Vale Brian Ahearne. I do not remember whether it was Neil or Isabel Trease who said to me, ‘You should come out to Lyrebird Walk to see what’s going on—what the men are doing out there.’ I did that, and when I arrived at Lyrebird Walk apparently Parks Victoria had closed the park. Brian Ahearne had decided to go out every Wednesday and start to clean up so that people could start to use Lyrebird Walk again. Neil Trease went with him, with the support of his wife, Isabel, and that is how the Wednesday Warriors started. When I met them, I went out there and saw what they were doing in the park—how they we rehabilitating the park, the weeds, the bridges, the walks, everything—and I called them the Wednesday Warriors. They went from two to four to six to eight to 10—how many of them there are now, I am not sure. The member for Charlton said before, ‘Men don’t talk face to face, they talk shoulder to shoulder.’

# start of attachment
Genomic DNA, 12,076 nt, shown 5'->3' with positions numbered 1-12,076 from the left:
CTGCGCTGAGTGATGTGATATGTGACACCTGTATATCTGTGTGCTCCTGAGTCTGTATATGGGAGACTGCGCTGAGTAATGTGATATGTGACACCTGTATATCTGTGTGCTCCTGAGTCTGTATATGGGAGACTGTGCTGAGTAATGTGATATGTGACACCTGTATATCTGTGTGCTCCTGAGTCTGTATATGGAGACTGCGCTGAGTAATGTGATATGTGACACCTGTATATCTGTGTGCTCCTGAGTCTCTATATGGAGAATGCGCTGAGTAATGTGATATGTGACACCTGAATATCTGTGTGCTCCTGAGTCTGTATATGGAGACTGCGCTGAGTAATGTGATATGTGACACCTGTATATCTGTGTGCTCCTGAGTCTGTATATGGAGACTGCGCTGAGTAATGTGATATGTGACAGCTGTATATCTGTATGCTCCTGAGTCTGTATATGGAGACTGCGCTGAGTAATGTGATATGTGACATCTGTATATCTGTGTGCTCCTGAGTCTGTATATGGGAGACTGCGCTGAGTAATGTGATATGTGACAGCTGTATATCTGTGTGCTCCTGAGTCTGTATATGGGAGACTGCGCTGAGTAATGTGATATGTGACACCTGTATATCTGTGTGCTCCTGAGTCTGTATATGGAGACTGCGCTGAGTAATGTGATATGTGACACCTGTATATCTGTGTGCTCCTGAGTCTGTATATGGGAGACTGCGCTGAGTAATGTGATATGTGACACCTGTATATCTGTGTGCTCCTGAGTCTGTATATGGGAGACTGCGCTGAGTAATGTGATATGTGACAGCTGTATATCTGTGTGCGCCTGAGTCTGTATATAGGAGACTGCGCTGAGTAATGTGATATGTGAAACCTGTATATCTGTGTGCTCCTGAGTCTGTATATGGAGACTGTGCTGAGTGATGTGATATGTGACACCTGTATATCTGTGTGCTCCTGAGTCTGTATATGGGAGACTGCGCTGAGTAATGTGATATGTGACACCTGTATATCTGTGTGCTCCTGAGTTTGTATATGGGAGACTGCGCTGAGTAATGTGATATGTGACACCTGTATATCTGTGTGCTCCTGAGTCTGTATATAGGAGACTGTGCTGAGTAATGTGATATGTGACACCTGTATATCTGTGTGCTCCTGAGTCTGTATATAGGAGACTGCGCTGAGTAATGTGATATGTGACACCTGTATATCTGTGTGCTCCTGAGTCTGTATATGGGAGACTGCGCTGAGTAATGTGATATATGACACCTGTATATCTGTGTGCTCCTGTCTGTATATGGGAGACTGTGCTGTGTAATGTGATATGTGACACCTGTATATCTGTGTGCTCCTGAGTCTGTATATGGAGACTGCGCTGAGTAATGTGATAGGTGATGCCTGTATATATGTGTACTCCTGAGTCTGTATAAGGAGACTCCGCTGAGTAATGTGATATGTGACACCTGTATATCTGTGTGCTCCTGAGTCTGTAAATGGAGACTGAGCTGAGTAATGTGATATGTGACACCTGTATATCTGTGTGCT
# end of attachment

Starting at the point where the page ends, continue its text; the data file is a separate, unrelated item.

We arrived at the Mirboo North Memorial Hall on Friday because of the sad passing of Brian Ahearne, and I saw the Wednesday Warriors there. They were putting out more and more and more chairs because people were arriving and arriving and arriving. Their son spoke beautifully of their father. His daughter was there for support. Their grandchildren spoke beautifully.
I was asked by the Wednesday Warriors to come and join them and speak about Brian. After we had been to Lyrebird Walk that day and saw the work that they were doing and tasted Brian’s beautiful gourmet sandwiches and morning tea—he was a marvellous cook—I hopped in the car and I said, ‘I reckon I know that guy. I reckon I know him. I don’t know how.’ I did not know him, until Phil Toovey got up the other day at the service, and it twigged. When I was active in disability services 30 years ago, so was Brian Ahearne. I remembered him for all those days. I said in my address that people with disabilities are better off for the fact that Brian Ahearne lived. Men, in the Mirboo North area particularly, are better off because Brian Ahearne lived. The community in general—the swimming pool and all the other organisations that he was in—were better off because Brian Ahearne lived his life. That is why there were so many people gathered at Mirboo North to celebrate his life. And I do mean celebrate his life. Vale Brian Ahearne, a man of the people.